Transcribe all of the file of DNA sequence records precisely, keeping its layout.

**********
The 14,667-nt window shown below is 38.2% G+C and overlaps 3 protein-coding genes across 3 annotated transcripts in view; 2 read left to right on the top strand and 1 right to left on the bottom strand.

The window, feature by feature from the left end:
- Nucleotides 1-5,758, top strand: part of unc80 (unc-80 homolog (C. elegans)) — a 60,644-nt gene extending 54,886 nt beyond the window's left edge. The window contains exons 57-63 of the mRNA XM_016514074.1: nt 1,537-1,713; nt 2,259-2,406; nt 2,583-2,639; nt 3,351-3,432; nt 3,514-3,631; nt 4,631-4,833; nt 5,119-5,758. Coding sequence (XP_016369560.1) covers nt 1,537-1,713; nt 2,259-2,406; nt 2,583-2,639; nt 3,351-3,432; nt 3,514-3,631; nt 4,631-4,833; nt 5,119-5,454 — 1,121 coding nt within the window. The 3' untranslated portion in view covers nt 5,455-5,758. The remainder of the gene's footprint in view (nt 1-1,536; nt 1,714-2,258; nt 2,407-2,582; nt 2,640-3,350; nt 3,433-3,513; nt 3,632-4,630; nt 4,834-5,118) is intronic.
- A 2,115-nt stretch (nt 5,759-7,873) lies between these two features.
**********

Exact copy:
The 14,667-nt window shown below is 38.2% G+C and overlaps 3 protein-coding genes across 3 annotated transcripts in view; 2 read left to right on the top strand and 1 right to left on the bottom strand.

The window, feature by feature from the left end:
- Nucleotides 1-5,758, top strand: part of unc80 (unc-80 homolog (C. elegans)) — a 60,644-nt gene extending 54,886 nt beyond the window's left edge. The window contains exons 57-63 of the mRNA XM_016514074.1: nt 1,537-1,713; nt 2,259-2,406; nt 2,583-2,639; nt 3,351-3,432; nt 3,514-3,631; nt 4,631-4,833; nt 5,119-5,758. Coding sequence (XP_016369560.1) covers nt 1,537-1,713; nt 2,259-2,406; nt 2,583-2,639; nt 3,351-3,432; nt 3,514-3,631; nt 4,631-4,833; nt 5,119-5,454 — 1,121 coding nt within the window. The 3' untranslated portion in view covers nt 5,455-5,758. The remainder of the gene's footprint in view (nt 1-1,536; nt 1,714-2,258; nt 2,407-2,582; nt 2,640-3,350; nt 3,433-3,513; nt 3,632-4,630; nt 4,834-5,118) is intronic.
- A 2,115-nt stretch (nt 5,759-7,873) lies between these two features.